They left us last week and we've been getting back to our routines in Timu. This is how you find us...in a cloud (for missing our friends), and literally in a cloud as rainy season continues upon us.

Monday, November 16, 2015

A jiggery jig

Hi friends! Happy Autumn to you. While the leaves are changing there, it's pouring down rain here. Our second rainy season has begun. We're thankful for the water to fill our tanks and give people a second chance at planting crops. 

It's been a long while since our last photo update. We spent most of September and nearly all of October in Timu. It was a peaceful number of weeks and we found ourselves content to be here. I've been spending every morning doing Kindergarten with the girls. They are becoming more focused at school, and I'm becoming more patient. Thank God for His sanctifying work done through family relationships!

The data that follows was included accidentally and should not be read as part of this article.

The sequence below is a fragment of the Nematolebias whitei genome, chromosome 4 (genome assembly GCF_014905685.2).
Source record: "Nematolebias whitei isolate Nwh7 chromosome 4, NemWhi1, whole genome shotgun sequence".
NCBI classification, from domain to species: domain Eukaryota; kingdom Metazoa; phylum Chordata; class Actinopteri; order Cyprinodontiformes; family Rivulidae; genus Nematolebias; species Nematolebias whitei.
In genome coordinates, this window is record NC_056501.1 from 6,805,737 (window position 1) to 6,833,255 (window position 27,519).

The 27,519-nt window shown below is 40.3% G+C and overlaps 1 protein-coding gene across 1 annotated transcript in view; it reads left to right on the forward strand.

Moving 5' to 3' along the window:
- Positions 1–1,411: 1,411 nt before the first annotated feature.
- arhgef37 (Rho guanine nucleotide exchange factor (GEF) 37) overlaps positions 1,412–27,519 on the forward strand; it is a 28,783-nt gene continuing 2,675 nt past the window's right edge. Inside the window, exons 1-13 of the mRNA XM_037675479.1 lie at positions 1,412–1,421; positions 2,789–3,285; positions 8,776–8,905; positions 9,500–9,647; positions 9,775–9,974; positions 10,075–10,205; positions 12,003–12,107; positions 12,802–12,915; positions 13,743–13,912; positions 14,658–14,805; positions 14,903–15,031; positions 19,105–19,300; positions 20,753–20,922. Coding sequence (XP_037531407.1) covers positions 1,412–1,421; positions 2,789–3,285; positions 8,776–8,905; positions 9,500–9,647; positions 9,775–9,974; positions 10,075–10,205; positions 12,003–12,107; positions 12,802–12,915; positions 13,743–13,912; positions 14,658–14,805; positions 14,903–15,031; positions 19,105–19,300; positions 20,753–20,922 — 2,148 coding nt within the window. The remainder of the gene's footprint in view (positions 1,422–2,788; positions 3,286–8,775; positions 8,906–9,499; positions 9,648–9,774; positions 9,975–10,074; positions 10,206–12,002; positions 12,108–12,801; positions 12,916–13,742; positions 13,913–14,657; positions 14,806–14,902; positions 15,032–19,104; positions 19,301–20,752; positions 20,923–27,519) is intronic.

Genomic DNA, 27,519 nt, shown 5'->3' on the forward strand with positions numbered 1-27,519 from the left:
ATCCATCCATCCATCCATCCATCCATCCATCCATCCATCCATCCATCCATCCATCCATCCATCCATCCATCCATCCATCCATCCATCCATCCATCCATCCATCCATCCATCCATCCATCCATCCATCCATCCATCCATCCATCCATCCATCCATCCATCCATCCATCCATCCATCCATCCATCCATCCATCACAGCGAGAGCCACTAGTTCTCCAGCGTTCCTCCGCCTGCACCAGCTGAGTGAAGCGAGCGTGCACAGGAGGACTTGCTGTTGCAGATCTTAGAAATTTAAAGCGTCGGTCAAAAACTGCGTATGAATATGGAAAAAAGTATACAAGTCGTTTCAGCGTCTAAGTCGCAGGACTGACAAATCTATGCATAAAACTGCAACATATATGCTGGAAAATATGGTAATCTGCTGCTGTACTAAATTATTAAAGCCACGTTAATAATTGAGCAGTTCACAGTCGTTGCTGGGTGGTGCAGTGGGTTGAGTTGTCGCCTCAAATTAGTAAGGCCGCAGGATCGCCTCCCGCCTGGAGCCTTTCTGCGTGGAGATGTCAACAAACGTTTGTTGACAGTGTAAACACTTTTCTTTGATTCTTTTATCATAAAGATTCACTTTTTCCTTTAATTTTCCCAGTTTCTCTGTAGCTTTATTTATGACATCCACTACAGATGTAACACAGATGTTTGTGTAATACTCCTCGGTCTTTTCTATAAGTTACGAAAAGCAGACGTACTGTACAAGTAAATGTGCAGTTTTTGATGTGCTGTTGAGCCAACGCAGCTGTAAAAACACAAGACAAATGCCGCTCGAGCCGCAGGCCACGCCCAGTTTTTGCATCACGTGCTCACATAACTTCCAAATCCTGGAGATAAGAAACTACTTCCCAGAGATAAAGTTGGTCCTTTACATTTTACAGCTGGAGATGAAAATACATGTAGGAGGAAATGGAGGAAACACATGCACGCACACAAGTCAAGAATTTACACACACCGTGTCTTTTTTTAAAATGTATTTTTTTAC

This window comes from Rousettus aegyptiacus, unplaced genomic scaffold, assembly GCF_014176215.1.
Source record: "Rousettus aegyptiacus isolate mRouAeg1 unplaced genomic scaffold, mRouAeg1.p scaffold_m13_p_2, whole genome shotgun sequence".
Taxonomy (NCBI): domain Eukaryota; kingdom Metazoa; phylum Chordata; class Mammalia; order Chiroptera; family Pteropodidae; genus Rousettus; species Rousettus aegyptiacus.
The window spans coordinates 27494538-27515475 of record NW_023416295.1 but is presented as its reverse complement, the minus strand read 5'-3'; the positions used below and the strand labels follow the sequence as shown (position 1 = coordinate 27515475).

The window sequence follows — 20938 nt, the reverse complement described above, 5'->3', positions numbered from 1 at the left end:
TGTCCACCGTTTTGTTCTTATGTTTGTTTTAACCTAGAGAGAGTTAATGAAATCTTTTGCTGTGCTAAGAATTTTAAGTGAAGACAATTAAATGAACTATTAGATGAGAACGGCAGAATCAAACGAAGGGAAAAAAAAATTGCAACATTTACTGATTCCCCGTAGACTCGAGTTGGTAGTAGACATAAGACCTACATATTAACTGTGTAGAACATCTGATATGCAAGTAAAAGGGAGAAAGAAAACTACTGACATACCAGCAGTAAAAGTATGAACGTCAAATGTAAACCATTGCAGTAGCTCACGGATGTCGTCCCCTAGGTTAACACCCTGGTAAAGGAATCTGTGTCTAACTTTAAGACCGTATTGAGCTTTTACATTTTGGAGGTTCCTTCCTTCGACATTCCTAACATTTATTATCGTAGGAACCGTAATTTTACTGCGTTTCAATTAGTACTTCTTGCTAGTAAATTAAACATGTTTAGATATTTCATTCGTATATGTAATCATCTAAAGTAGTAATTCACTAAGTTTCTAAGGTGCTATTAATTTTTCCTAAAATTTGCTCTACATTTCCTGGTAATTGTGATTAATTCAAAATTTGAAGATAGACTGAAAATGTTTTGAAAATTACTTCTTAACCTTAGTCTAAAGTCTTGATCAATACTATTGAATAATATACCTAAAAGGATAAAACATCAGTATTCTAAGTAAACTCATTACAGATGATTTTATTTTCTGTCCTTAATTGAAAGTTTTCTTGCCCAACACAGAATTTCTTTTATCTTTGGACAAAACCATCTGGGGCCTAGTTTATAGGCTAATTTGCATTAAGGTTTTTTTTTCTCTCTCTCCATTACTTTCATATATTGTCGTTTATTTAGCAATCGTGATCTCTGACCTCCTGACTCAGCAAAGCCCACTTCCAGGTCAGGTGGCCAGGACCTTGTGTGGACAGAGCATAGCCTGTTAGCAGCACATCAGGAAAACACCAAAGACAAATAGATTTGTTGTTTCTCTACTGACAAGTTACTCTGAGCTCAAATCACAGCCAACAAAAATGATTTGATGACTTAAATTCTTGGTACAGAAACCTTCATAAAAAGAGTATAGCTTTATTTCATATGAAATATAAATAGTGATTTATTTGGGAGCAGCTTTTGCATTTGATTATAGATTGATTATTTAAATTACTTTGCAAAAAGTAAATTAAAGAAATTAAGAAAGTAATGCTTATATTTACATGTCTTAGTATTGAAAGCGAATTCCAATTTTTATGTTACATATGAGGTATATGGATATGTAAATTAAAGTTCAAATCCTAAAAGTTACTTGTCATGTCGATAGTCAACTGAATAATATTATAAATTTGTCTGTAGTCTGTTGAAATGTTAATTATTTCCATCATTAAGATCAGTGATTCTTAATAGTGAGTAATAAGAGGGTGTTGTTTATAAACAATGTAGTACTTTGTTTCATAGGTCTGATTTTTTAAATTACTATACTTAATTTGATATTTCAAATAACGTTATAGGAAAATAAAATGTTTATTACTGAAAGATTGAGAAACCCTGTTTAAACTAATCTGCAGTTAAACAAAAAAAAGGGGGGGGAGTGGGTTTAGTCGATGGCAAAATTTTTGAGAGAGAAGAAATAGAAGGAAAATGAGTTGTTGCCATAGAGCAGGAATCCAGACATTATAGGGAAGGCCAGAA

Terrill continues to test his dictionary data with three blind, elderly gentlemen. We'd been hoping for the longest time to have doctors come for a visit to Kaabong district to assist people who are partially or fully blind. Well, one morning a truck drove up to our gate with the announcement that they were looking for the blind. An eye surgeon had arrived at Kaabong hospital and was looking for candidates who might need his help. We directed him to those we knew along the ridge and multiple elderly were able to receive care. Our three language assistants were all taken to the hospital and underwent surgery. They came back to Timu with moderate improvement to their vision. Thank God for this provision of eye care to many in Kaabong district this past month!